It sounded like it was coming from the back end of the jeep. She needed to be more careful about potholes.
My God, what the hell was that? Daphne hated to stop now for fear doing so would only make matters worse and use up more fuel when she restarted the engine, but now it seemed she had no choice. Something was bumping around in the back end of the jeep and she was now worried the car may be falling apart.
Car rental agencies in Central America didn’t necessarily have to adhere to the same standards as those in the states, although she was sure the people at the sanctuary wouldn’t have put her in an unsafe vehicle.
Since tourists first began coming here more steadily in the 1980’s, things had become increasingly more civilized for Costa Rica and the people there were anxious to do business with other countries and standards of service, as a result, steadily improved.
The jeep was rickety, and it seemed sound, but still, Daphne had to check. I’ll bet that damned cat has something to do with this. She was certain the cat must have ruined the car. She was proving the old wives tale to be true tonight—expect bad luck when a black cat crosses your path.
Bump, thump, crack.
“Okay, alright already. I’m coming to take a look.” Daphne pulled over and far enough off the road to be safe, although there was not a soul anywhere in sight, as far as she could tell. She slid the gear in park and popped the tailgate, leaving the keys right where they were. The last thing she needed tonight was to lose them in the bush and have to go crawling around with tarantulas and bugs to find them. She was a bird lover, not a bug lover.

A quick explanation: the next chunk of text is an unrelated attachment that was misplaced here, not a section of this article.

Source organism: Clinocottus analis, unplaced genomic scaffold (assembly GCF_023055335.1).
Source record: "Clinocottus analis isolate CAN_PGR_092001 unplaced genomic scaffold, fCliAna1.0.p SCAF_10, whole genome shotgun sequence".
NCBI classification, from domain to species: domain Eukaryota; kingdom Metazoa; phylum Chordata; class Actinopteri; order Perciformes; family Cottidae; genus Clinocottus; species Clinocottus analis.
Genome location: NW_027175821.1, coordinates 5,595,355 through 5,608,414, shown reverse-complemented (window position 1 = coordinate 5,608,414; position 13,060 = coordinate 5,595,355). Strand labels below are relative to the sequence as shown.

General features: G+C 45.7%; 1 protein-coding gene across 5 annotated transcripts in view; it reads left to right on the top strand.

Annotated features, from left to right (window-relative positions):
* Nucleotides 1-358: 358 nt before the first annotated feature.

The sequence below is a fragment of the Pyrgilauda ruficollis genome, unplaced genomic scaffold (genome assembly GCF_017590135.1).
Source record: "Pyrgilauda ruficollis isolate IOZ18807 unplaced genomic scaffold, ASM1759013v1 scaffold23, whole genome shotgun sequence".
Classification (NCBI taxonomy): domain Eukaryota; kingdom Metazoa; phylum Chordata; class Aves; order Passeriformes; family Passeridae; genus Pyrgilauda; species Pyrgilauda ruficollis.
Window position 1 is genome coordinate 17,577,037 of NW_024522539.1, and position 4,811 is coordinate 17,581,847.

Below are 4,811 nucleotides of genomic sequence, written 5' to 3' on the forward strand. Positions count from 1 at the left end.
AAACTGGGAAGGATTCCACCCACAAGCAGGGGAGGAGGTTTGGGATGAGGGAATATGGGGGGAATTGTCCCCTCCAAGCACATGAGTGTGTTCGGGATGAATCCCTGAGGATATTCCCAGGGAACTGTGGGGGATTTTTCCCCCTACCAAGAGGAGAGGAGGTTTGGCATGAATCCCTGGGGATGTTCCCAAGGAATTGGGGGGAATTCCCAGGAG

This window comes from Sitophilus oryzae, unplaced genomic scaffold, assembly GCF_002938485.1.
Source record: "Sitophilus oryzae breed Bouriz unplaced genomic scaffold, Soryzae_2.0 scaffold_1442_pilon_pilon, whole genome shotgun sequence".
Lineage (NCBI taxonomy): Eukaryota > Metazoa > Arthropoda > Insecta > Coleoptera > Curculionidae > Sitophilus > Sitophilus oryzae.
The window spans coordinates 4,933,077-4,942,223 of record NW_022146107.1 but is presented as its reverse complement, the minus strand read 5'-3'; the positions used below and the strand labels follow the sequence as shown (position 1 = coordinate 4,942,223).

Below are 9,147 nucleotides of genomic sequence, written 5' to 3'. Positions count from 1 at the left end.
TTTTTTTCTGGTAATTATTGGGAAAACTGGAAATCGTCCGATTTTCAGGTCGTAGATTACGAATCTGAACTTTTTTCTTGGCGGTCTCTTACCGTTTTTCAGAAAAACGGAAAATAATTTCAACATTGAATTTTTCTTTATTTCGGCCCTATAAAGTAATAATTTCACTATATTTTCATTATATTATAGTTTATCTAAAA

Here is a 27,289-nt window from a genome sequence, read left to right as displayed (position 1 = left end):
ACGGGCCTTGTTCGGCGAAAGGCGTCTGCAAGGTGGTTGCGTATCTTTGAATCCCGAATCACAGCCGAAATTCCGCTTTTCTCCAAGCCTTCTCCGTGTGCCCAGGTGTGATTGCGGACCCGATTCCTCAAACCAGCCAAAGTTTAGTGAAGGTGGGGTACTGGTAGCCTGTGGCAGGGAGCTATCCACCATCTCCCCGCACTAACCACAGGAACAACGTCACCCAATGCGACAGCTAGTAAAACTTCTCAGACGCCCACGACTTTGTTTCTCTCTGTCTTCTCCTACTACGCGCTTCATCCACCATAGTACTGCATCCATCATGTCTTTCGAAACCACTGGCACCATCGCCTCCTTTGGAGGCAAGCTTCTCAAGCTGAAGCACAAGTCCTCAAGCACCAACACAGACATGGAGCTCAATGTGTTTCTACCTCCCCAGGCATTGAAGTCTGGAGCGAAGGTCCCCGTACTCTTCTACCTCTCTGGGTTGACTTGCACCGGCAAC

She heard it again.
Holy shit, she thought. What the hell is going on?
Fortunately in most cases, Daphne was smart as a whip and afraid of nothing. She’d traveled the world, mostly by herself, and could handle just about anything that was thrown at her. This, though, seemed a little different, scarier.
Daphne still heard a strange loud scratching noise in the back of the jeep she assumed would stop once she pulled over, but no such luck. She crept around the side of the jeep, pulled her little LED flashlight out of her rear pocket, shining it in the side window, trying to see what all the commotion was about. Her heart raced as the sound grew louder and whatever it was continued to kick around.
“Agh!” she screamed, jumping back toward the road.
A giant black jaguar was lying on top of the torn plastic trash bag where she placed a tiny house cat only an hour earlier.